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Respond to Act 2 Scene 2 of Macbeth in the Following Ways

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  • Category: Macbeth

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* Explore the ways in which Shakespeare creates tension in this scene.

* Compare the ways in which a modern audience would respond to this scene with how you think Shakespeare’s contemporary audience would have responded.

* Discuss how you would direct the scene to bring out its dramatic qualities.

Shakespeare’s Macbeth was written in 1605 and first performed in 1606, in front of King James I (James IV of Scotland) at Hampton Court, London, three years after he ascended to the throne following the death of Elizabeth I.

Like Elizabeth, James was deeply interested in witchcraft and published a book in 1597 called Demonology which may have influenced Shakespeare. Shakespeare often found inspiration in historical sources for his plays. Shakespeare had used Raphael Holinshed’s account of Scottish history in his Chronicles of England, Scotland and Ireland published in 1557. However, in turn Holinshed based his account on earlier sources. The plot of Macbeth was firstly mentioned in Scotichronicon by John of Fordun in the fourteenth century.

In Shakespeare’s Macbeth Duncan is portrayed as a noble and honest man and Macbeth as a tyrant. This is where Shakespeare has changed the original source because in reality Macbeth was a good king who brought peace to the country and Duncan was weak. Changes of the sources however could be seen as a way of catering to the beliefs of the reigning monarch, James.

Also, I think Macbeth could have been influenced by the gunpowder plot which was unraveling whilst Shakespeare was writing the play. As Guy Fawkes, amongst other people had plotted against the monarchy of England, Macbeth and his wife were plotting to seize the throne in Scotland. Also, because of this, Shakespeare intended to put a very strong message across about the murder of kings and the consequences of committing the wicked crime within his story of Macbeth.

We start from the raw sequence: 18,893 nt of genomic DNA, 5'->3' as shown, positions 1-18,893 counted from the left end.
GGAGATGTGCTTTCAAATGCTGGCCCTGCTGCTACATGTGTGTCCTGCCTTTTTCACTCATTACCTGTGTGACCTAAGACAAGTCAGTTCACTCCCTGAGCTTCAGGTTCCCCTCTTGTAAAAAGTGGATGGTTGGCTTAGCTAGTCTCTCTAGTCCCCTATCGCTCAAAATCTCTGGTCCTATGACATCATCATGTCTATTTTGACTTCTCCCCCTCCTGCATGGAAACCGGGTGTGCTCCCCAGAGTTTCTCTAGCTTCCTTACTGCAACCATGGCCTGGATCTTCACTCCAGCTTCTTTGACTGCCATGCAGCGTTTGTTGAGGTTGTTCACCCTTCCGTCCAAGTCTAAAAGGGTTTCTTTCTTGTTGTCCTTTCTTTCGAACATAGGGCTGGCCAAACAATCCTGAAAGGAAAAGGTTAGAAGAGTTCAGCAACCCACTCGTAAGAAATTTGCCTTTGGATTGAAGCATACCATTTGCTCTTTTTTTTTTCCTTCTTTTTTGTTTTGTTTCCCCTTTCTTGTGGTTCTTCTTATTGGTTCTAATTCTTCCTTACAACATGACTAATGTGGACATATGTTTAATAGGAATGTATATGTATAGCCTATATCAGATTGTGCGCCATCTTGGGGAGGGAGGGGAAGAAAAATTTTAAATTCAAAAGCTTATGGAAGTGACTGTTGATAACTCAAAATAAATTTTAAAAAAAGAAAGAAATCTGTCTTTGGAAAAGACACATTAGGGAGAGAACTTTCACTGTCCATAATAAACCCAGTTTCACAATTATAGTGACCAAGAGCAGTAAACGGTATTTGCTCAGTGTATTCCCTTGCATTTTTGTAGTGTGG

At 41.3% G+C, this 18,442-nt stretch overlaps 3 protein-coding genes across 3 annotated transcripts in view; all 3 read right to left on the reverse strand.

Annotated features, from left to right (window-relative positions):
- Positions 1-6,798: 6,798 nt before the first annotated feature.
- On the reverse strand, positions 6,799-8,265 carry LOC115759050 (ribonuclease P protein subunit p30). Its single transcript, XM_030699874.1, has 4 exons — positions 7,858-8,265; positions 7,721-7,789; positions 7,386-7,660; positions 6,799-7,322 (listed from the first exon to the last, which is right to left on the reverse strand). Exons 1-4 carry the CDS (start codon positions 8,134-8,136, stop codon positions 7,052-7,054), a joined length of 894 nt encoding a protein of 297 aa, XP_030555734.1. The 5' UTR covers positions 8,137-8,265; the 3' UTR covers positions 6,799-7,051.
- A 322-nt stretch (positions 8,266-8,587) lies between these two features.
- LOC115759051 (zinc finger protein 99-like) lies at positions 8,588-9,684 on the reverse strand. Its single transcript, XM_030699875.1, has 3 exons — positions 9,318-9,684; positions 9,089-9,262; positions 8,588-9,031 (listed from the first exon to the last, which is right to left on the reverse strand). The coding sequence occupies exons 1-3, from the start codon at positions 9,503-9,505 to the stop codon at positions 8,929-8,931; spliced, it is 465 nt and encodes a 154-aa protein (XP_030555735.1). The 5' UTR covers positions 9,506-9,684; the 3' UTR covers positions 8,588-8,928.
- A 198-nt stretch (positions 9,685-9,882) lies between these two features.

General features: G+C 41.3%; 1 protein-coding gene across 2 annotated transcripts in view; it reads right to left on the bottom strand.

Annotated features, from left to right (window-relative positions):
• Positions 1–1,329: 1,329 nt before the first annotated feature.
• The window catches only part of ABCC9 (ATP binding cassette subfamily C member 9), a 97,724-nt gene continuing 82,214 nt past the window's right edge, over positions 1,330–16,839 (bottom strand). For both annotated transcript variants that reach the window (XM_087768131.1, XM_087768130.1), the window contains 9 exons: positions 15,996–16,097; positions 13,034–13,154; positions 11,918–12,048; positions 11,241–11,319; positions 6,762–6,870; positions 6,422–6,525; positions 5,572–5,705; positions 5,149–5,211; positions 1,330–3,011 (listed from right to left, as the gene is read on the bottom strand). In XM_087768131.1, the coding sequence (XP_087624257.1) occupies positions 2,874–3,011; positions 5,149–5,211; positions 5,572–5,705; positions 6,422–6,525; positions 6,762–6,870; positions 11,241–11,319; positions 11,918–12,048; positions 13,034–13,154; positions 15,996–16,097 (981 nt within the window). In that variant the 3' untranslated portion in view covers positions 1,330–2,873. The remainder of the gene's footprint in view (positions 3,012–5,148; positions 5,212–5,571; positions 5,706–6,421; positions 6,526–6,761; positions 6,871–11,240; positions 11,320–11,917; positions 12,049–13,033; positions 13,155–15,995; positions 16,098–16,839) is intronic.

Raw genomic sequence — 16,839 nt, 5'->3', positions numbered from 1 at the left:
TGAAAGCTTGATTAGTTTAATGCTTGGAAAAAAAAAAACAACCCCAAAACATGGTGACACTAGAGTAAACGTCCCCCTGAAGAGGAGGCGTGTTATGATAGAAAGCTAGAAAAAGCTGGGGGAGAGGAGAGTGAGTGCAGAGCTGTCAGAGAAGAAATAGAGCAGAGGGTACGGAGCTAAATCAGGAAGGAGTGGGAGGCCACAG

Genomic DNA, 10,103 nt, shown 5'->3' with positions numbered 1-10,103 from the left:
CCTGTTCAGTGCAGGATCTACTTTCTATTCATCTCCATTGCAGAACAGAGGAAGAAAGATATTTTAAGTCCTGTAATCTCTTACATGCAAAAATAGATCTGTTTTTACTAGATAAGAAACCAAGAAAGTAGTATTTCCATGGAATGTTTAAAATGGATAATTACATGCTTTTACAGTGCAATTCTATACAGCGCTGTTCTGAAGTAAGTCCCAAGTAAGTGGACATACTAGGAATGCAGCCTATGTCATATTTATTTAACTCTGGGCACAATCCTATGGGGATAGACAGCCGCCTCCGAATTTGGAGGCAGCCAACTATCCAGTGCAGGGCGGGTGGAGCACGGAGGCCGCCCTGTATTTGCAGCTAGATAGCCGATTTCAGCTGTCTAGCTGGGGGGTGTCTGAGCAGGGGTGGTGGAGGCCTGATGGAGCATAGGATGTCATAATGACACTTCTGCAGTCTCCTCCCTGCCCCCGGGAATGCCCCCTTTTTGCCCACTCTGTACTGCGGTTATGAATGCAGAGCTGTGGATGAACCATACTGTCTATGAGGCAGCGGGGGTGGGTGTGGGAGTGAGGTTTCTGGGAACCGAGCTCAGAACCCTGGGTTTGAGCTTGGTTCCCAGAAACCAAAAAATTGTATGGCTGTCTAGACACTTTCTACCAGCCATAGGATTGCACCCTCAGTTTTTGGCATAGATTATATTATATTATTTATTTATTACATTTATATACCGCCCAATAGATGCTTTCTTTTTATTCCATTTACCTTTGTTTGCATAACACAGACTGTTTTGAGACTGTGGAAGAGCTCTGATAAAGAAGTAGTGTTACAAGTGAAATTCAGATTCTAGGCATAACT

The enduring story of Macbeth is set in the heart of Scotland in the eleventh century and Scotland at that time was a violent and troubled country, “feuding families or clans fought in order to control territory; castles were the centre of each rival Thane’s power, and political murder and revenge killings were not unusual methods to gain power” (www.rsc.org.uk). Macbeth had fought his way up the ranks of the army to become one of Duncan’s most trusted Thanes, but an encounter with three witches puts wickedness into the heart of an otherwise noble and loyal man.

In Act 2 Scene 2 there are lots of ways in which Shakespeare creates tension. The scene begins with Lady Macbeth speaking a soliloquy; she is telling her audience “that which hath made them drunk hath made me bold”. She means the alcohol she has drunk has given her more courage. This also seems to have calmed her down because she has the ability to try and calm Macbeth down who is extremely flustered and worried about the crime he has just acted out.